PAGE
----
Martin Luther King though he was a man of strength and power, like Christ, he was also a man of peace. We are called to take part in his example (also the example of Christ) and stand up for what is true, good, and beautiful in a world that desires to distort or destroy it. For this is how we truly live our lives and not be conquered by fear and despair. Fear and despair can be powerful agents in the world and have a lot of sway on our hearts if we let them, but one key that has helped me to take courage is to keep my eyes on Christ and to follow his example of Love. He is the source of all goodness, truth, and beauty in the world, and the infinite source of Love from which we draw all our strength.


Taking up courage may mean that we are ultimately taking up our cross. It may even mean that we are yoking ourselves to it, even unto death. But our hope is in Christ Jesus as we remember who we are also yoked to, and that is Jesus himself. “My yoke is easy and my burden is light” says the Lord (Matthew 11:30). Our yokes are “easy” in that it fits us in a way that is personalized, and my burden is light, not because it is of small importance or little stature, but because of who is truly carrying the weight – Christ.  Those trials and tribulations we suffer for our courage are bonded to the sufferings and sacrifice of Christ which make them redemptive. Those sufferings we endure are the down payment of love for the joy and peace of those around us and those who will come after us.


We should “rejoice in our sufferings” as Saint Paul says both for our own sakes and for sakes of those we love in Christ (Romans 5:3-5, Colossians 1:24). Our suffering is truly what will bring about the salvation of the world that all might rejoice and be glad. Christ came not that we might be free of suffering, but so our suffering would have purpose.

Martin Luther King Jr. is an excellent example of Christ’s words. The suffering he endured for the injustice of those being wrongly persecuted cost him social dislike, rejection, discomfort, physical hardship, and ultimately his life.  But through his courageous actions and sufferings united to Christ came the redemption of a people who were literally once slaves and now are free.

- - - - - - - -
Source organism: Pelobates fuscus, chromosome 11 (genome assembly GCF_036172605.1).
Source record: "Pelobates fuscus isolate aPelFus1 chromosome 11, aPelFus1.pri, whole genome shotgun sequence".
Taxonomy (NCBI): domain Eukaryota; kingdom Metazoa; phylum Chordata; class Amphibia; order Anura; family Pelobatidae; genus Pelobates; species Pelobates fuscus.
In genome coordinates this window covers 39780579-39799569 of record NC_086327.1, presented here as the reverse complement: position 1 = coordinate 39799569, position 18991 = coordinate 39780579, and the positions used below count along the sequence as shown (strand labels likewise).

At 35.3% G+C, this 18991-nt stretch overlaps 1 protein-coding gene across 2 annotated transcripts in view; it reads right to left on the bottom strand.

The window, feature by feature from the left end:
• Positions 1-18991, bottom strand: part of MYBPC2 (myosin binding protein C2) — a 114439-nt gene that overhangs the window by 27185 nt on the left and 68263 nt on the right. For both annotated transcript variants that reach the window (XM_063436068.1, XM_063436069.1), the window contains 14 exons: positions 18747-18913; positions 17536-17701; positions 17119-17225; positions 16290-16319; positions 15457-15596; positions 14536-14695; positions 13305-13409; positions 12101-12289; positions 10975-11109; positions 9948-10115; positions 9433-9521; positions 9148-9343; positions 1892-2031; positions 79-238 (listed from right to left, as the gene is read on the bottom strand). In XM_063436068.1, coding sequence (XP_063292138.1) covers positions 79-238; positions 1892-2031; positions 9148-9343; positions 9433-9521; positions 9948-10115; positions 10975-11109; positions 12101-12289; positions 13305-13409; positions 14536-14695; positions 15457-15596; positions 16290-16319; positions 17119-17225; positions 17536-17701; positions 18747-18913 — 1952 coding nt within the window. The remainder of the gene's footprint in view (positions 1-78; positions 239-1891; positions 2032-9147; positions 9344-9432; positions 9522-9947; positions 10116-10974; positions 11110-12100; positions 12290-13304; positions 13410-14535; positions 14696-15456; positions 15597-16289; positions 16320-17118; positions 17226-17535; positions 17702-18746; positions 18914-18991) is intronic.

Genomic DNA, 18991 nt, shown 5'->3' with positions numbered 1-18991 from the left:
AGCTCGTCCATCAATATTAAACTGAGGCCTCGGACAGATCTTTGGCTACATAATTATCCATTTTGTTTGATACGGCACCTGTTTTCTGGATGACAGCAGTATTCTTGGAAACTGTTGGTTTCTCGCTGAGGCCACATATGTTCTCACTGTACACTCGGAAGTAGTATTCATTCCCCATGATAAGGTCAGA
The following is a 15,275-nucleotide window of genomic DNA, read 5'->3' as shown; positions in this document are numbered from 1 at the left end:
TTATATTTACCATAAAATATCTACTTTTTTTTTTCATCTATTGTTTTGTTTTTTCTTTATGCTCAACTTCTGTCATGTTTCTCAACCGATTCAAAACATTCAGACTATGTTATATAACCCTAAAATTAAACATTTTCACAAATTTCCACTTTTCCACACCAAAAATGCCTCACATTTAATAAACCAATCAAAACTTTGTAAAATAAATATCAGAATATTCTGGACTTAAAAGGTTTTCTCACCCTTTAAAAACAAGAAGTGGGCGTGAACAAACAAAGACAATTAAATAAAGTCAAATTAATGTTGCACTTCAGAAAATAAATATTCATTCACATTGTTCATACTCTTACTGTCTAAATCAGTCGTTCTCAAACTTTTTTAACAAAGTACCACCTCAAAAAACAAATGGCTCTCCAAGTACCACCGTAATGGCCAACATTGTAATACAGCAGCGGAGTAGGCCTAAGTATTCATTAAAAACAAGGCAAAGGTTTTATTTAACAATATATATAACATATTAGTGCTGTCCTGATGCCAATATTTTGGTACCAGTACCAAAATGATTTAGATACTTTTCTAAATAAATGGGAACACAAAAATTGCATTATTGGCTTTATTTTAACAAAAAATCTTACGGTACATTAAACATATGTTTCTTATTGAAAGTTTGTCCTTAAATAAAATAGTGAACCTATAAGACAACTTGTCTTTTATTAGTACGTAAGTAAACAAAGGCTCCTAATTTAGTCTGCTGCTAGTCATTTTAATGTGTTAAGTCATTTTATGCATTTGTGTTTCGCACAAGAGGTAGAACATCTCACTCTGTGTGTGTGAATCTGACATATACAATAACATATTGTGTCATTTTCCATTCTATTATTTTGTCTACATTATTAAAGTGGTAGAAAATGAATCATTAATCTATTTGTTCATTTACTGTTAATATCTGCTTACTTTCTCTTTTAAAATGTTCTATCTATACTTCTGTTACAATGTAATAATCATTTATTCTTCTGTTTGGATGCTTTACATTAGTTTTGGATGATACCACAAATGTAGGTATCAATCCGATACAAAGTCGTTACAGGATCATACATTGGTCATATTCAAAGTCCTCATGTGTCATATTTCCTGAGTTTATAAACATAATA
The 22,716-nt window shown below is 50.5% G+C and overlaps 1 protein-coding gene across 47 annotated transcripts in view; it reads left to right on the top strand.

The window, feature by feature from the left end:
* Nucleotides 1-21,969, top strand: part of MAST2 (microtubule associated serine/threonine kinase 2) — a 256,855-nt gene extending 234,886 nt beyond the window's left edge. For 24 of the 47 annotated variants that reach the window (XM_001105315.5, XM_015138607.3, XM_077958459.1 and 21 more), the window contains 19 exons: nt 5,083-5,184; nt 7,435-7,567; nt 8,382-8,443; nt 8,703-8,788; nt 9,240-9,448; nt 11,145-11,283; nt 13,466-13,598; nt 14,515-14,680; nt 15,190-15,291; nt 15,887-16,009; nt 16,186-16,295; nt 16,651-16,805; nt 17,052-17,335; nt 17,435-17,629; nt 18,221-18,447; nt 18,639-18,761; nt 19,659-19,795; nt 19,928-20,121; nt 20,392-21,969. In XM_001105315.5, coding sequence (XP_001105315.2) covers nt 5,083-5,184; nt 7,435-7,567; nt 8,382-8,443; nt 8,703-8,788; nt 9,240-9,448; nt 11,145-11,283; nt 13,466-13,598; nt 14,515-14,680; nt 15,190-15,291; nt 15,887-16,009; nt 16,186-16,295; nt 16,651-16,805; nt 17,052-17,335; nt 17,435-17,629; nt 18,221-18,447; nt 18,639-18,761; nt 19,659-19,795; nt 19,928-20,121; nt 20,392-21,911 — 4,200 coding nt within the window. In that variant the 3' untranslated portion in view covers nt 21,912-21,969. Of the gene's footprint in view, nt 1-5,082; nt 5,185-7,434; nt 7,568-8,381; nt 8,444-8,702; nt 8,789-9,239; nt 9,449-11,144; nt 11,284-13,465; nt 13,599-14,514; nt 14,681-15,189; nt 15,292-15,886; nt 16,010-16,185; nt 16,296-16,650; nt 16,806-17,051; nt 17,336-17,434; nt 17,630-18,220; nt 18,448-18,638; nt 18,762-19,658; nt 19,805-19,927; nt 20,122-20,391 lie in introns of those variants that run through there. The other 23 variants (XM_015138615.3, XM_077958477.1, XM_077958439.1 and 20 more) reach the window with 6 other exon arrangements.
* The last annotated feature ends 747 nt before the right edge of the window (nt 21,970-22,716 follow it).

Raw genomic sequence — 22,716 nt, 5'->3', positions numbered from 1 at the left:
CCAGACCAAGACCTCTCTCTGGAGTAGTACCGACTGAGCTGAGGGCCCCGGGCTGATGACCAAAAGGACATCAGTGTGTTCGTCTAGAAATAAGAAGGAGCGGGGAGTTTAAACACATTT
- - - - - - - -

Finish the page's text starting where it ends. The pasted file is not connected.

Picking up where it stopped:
Slavery still exists in a variety of forms today, whether it is addiction to lust, pleasure, pride, comfort, or selfishness. However, we are called to fight not just slavery but other ailments in the world like prostitution, sex trafficking, poverty, pornography, abortion, the devaluation of the sanctity of marriage, human dignity (euthanasia), or maybe things a little less visible like loneliness, unworthiness, despair, feeling unloved (particularly in the home), or any of the other struggles of daily life. We are called to be lights in the darkness, lamps to others’ feet, always to bring ourselves and others to a greater understanding and participation in truth and love – doing so with gentleness, reverence, and strength (1 Peter 3:15). This may cost us our comfort, time, talent, or treasure, but it is ultimately the only path worth walking. I’ll end with another quote from a man of courage in times not much different than our own.

“Human progress is neither automatic nor inevitable... Every step toward the goal of justice requires sacrifice, suffering, and struggle; the tireless exertions and passionate concern of dedicated individuals.”
Martin Luther King, Jr.

In Christ,


Below is an upcoming event sponsored by Life Choices and features the niece of Martin Luther King Jr.

Tickets On Sale 
Life Choices Annual Event 

Featured Speaker: Dr. Alveda King
Niece of Dr. Martin Luther King, Jr. 
Exclusive featured Screening of the new pro-life short film Sing a Little Louder

Don't miss this rare privilege to hear 
such a historic civil rights warrior.

March 26, 2015 @ 7 pm
St. Michael's Holy Family Center Poway, CA